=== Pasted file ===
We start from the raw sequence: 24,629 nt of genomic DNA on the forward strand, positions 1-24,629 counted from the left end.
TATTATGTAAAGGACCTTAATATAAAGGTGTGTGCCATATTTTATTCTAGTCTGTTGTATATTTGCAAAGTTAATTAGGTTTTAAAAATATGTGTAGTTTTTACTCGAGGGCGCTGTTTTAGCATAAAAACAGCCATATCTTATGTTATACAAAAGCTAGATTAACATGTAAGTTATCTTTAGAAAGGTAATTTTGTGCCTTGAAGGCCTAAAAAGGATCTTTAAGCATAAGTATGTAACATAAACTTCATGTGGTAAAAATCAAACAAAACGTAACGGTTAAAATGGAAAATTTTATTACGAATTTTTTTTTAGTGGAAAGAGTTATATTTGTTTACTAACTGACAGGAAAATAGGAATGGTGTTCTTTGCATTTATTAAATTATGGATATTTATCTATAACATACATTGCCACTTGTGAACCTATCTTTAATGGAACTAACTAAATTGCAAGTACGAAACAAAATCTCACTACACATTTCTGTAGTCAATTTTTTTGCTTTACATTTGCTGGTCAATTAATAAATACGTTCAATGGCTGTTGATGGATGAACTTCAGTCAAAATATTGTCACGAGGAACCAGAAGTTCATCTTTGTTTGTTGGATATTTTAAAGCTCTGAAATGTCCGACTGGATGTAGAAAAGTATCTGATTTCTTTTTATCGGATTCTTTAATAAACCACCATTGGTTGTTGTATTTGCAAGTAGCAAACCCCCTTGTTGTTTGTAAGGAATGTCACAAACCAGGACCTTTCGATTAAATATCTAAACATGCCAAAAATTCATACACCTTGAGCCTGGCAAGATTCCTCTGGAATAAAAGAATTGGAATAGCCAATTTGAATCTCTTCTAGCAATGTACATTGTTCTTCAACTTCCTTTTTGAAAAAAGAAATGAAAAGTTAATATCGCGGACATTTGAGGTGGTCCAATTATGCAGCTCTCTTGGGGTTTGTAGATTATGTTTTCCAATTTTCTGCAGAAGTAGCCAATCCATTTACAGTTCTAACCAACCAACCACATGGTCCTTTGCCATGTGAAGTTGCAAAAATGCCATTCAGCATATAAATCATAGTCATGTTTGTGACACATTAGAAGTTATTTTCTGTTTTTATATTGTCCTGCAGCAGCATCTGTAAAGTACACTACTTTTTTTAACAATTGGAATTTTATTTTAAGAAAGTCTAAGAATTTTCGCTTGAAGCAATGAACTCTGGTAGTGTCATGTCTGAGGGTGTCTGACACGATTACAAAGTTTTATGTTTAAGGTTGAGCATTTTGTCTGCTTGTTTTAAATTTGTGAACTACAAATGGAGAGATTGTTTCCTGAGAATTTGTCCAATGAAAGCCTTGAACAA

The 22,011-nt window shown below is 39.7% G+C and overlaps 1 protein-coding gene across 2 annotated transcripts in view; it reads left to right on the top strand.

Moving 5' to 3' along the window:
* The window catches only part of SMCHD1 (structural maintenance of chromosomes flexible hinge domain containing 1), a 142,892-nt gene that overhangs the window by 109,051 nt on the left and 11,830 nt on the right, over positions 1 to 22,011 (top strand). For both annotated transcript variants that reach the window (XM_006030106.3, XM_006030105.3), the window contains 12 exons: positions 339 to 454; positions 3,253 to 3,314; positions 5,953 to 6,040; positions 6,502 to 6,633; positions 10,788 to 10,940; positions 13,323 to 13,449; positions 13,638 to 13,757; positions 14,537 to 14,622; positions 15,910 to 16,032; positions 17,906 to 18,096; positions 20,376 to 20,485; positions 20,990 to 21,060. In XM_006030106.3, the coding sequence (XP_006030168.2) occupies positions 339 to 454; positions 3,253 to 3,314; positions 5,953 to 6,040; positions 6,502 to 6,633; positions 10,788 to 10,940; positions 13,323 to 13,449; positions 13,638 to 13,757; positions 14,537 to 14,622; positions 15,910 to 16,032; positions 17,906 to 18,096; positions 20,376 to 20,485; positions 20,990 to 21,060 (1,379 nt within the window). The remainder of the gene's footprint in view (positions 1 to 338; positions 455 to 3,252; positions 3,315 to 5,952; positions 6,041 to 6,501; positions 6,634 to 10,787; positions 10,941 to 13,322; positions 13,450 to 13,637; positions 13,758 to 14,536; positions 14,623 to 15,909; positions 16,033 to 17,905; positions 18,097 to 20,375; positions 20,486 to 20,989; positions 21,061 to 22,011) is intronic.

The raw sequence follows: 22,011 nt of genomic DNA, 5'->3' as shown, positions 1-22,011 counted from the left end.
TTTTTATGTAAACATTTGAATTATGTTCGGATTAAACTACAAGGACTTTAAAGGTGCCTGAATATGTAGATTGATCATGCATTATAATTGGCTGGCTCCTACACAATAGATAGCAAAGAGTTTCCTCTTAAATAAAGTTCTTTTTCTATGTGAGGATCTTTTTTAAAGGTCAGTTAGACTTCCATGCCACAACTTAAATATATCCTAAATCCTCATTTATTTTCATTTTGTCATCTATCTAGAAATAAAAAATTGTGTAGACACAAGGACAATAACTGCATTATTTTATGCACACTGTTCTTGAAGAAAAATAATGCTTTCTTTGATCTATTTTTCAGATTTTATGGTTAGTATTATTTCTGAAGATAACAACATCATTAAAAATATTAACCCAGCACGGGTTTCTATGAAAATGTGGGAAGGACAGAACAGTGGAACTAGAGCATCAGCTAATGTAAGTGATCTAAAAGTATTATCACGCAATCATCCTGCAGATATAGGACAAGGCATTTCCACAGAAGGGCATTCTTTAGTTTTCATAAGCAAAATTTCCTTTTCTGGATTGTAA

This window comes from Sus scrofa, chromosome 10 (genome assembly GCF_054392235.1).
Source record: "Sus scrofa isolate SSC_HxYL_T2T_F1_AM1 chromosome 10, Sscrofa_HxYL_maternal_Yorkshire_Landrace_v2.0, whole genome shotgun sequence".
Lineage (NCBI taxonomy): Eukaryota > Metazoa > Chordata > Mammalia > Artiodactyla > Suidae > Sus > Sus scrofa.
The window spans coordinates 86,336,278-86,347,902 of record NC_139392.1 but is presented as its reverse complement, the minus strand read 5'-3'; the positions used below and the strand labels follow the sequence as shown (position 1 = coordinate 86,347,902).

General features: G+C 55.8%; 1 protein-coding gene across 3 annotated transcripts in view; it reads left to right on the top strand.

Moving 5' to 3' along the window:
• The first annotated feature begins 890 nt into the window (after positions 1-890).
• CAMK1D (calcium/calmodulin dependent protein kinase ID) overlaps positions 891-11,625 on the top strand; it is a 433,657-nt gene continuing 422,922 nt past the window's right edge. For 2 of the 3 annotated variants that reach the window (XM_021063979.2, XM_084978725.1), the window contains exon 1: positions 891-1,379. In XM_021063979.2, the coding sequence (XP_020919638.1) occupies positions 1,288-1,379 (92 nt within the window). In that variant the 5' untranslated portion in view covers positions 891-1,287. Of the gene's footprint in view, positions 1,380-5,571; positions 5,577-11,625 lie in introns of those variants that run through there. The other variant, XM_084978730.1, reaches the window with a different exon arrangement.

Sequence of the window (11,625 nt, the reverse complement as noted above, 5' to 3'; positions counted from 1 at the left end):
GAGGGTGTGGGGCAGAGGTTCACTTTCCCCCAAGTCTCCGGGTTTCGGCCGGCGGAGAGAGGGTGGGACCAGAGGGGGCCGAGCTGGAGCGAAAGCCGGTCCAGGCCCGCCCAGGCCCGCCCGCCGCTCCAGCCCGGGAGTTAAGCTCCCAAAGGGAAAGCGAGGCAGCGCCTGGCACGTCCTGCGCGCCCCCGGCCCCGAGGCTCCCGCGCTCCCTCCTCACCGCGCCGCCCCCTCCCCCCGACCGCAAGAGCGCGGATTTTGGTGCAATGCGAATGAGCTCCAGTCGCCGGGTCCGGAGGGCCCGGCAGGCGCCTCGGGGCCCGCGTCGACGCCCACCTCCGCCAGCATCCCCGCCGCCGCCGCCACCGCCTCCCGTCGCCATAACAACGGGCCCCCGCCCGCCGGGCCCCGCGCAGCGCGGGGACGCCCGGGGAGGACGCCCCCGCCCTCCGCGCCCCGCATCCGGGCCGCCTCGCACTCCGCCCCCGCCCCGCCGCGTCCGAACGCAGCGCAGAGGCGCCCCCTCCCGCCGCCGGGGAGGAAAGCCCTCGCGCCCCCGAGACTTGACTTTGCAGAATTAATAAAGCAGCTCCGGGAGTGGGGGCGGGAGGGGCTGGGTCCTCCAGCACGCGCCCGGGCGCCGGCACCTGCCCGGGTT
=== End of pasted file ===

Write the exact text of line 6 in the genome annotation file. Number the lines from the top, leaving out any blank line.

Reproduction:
The raw sequence follows: 22,011 nt of genomic DNA, 5'->3' as shown, positions 1-22,011 counted from the left end.